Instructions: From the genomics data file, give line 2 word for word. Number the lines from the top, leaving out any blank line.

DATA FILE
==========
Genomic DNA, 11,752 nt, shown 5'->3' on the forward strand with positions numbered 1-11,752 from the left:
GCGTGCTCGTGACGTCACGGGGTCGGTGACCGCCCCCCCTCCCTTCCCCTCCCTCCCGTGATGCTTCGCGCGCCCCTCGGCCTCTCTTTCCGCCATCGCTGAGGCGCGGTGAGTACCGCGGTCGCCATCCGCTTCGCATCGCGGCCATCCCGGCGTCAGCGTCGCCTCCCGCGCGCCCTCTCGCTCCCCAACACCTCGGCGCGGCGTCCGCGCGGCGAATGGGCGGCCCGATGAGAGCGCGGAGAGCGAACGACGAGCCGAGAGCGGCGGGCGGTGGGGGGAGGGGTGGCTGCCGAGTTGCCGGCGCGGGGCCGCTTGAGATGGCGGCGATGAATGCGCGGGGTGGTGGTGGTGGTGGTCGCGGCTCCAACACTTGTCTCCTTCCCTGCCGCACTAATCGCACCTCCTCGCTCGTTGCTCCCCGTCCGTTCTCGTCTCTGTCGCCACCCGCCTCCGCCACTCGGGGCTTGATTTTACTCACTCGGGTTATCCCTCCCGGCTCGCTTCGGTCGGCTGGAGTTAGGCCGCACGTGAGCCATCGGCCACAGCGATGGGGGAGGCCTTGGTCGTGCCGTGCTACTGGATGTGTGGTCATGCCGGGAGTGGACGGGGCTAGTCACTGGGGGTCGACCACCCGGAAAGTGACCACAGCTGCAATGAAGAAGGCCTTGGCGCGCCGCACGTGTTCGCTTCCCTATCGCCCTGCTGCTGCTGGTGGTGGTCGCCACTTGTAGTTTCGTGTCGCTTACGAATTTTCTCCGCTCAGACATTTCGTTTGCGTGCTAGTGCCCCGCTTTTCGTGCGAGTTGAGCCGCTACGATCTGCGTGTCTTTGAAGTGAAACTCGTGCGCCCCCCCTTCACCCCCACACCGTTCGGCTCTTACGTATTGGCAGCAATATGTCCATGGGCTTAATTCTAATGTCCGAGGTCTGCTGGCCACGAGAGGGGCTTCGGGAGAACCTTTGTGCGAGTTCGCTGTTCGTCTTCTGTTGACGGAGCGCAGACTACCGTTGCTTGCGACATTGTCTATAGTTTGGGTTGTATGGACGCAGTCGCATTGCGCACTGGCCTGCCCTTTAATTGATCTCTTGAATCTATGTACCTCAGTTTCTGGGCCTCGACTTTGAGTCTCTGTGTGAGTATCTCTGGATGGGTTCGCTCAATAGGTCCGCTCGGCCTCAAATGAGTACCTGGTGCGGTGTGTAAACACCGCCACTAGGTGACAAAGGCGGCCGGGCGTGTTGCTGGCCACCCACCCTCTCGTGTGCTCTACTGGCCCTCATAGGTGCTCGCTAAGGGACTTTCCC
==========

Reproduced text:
GCGTGCTCGTGACGTCACGGGGTCGGTGACCGCCCCCCCTCCCTTCCCCTCCCTCCCGTGATGCTTCGCGCGCCCCTCGGCCTCTCTTTCCGCCATCGCTGAGGCGCGGTGAGTACCGCGGTCGCCATCCGCTTCGCATCGCGGCCATCCCGGCGTCAGCGTCGCCTCCCGCGCGCCCTCTCGCTCCCCAACACCTCGGCGCGGCGTCCGCGCGGCGAATGGGCGGCCCGATGAGAGCGCGGAGAGCGAACGACGAGCCGAGAGCGGCGGGCGGTGGGGGGAGGGGTGGCTGCCGAGTTGCCGGCGCGGGGCCGCTTGAGATGGCGGCGATGAATGCGCGGGGTGGTGGTGGTGGTGGTCGCGGCTCCAACACTTGTCTCCTTCCCTGCCGCACTAATCGCACCTCCTCGCTCGTTGCTCCCCGTCCGTTCTCGTCTCTGTCGCCACCCGCCTCCGCCACTCGGGGCTTGATTTTACTCACTCGGGTTATCCCTCCCGGCTCGCTTCGGTCGGCTGGAGTTAGGCCGCACGTGAGCCATCGGCCACAGCGATGGGGGAGGCCTTGGTCGTGCCGTGCTACTGGATGTGTGGTCATGCCGGGAGTGGACGGGGCTAGTCACTGGGGGTCGACCACCCGGAAAGTGACCACAGCTGCAATGAAGAAGGCCTTGGCGCGCCGCACGTGTTCGCTTCCCTATCGCCCTGCTGCTGCTGGTGGTGGTCGCCACTTGTAGTTTCGTGTCGCTTACGAATTTTCTCCGCTCAGACATTTCGTTTGCGTGCTAGTGCCCCGCTTTTCGTGCGAGTTGAGCCGCTACGATCTGCGTGTCTTTGAAGTGAAACTCGTGCGCCCCCCCTTCACCCCCACACCGTTCGGCTCTTACGTATTGGCAGCAATATGTCCATGGGCTTAATTCTAATGTCCGAGGTCTGCTGGCCACGAGAGGGGCTTCGGGAGAACCTTTGTGCGAGTTCGCTGTTCGTCTTCTGTTGACGGAGCGCAGACTACCGTTGCTTGCGACATTGTCTATAGTTTGGGTTGTATGGACGCAGTCGCATTGCGCACTGGCCTGCCCTTTAATTGATCTCTTGAATCTATGTACCTCAGTTTCTGGGCCTCGACTTTGAGTCTCTGTGTGAGTATCTCTGGATGGGTTCGCTCAATAGGTCCGCTCGGCCTCAAATGAGTACCTGGTGCGGTGTGTAAACACCGCCACTAGGTGACAAAGGCGGCCGGGCGTGTTGCTGGCCACCCACCCTCTCGTGTGCTCTACTGGCCCTCATAGGTGCTCGCTAAGGGACTTTCCC